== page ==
Proficiency-Oriented Language Instruction and Assessment:
A Curriculum Handbook for Teachers

POLIA HandbookBackground Information

Written by Diane J. Tedick

Concerned that large numbers of students were not persisting with language study and that too few students were achieving high levels of proficiency in world languages, the Minnesota Coalition for the Articulation of Language Learning, a consortium of language professionals representing the University of Minnesota, the Minnesota Private College Council, the Minnesota State University and Community College Systems, the Minnesota Department of Children, Families, and Learning (MNDCFL), and the Minnesota Council on the Teaching of Languages and Cultures (MCTLC), began plans for establishing the Minnesota Articulation Project (Metcalf, 1995).

Under the leadership of Michael Metcalf, professor and director of the Institute for International Studies and Programs at the University of Minnesota, Dale L. Lange, professor of Second Languages and Cultures Education and former director of the Center for Advanced Research on Language Acquisition (CARLA) at the University of Minnesota, and Suzanne Jebe, then world languages and cultures specialist at MNDCFL, the Minnesota Articulation Project was launched in 1993 with major support from the Fund for the Improvement of Post secondary Education (FIPSE) and the National Endowment for the Humanities (NEH).

The Minnesota Articulation Project (MNAP) was dedicated to the concept that the learning of languages other than English is essential in preparing students to participate in the global community. Its work revolved around two core values: continuity and persistence. Students learn another language best when their language study has continuity, i.e. when they pursue an uninterrupted course of study from their very first class in the language. Students also need to persist in their language studies so that they are able to attain high levels of proficiency. MNAP leaders believed that as the need for high levels of proficiency became recognized in the state and across the nation, the need for coordinated and continuous language learning beginning in elementary school and continuing in middle school, high school, and college would follow.

The Minnesota Articulation Project benefited from the commitment and efforts of over fifty language professionals representing twenty-three private and public post-secondary institutions and junior high and high schools from across the state. A complete list of the Project members appears with the Acknowledgments. The work of MNAP, led by co-directors Michael Metcalf and Barbara Swanson of MNDCFL, was divided among three teams that have been responsible for carrying out a portion of the project’s goals: the assessment team, the political action team, and the curriculum team. The Project also enjoyed the support of Karin Larson and other CARLA staff, as well as key faculty from the University of Minnesota. Headed by Micheline Chaloub-Deville, the assessment team developed large scale proficiency-oriented assessments in speaking, reading, and writing in French, German, and Spanish to be used with graduating high school seniors who plan to enter postsecondary institutions. The Minnesota Language Proficiency Assessments target the Intermediate-Low level of the ACTFL Proficiency Guidelines 1 (American Council on the Teaching of Foreign Languages, 1986). More information about the assessments is available on the CARLA website at website at:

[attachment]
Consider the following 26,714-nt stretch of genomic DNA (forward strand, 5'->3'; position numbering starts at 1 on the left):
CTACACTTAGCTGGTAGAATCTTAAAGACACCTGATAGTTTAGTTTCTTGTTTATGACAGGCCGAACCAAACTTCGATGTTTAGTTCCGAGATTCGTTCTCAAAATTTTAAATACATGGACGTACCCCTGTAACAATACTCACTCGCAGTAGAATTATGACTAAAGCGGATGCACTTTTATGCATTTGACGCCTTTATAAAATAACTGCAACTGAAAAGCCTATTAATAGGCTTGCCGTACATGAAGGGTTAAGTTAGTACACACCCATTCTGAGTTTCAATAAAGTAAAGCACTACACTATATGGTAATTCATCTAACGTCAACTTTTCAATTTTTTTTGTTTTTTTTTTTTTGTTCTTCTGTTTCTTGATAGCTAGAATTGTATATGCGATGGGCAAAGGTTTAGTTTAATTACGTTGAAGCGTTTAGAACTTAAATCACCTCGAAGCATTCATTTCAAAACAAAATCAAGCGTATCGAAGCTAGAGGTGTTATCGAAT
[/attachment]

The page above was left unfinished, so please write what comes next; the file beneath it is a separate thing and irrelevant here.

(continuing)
The second team represented the political interests of the project and was led by Ray Wakefield from 1995-1996 and then by Phyllis Van Buren. With a project of this magnitude, it was imperative to establish clear lines of communication and that representatives of the project actively worked as liaisons with key constituencies such as state institutions (MCTLC, MNDCFL), national organizations (ACTFL, AATSP, AATF, AATG), high school and college teachers, counselors, and administrators, etc. Directed by Diane Tedick, the third team was in charge of curriculum development. The primary goal of the curriculum team was to develop a process for helping teachers to consider changes in curriculum and instruction to provide students with the kinds of experiences they will need to achieve higher levels of proficiency and to succeed with the assessments developed by MNAP’s assessment team. The Handbook was the result of our efforts.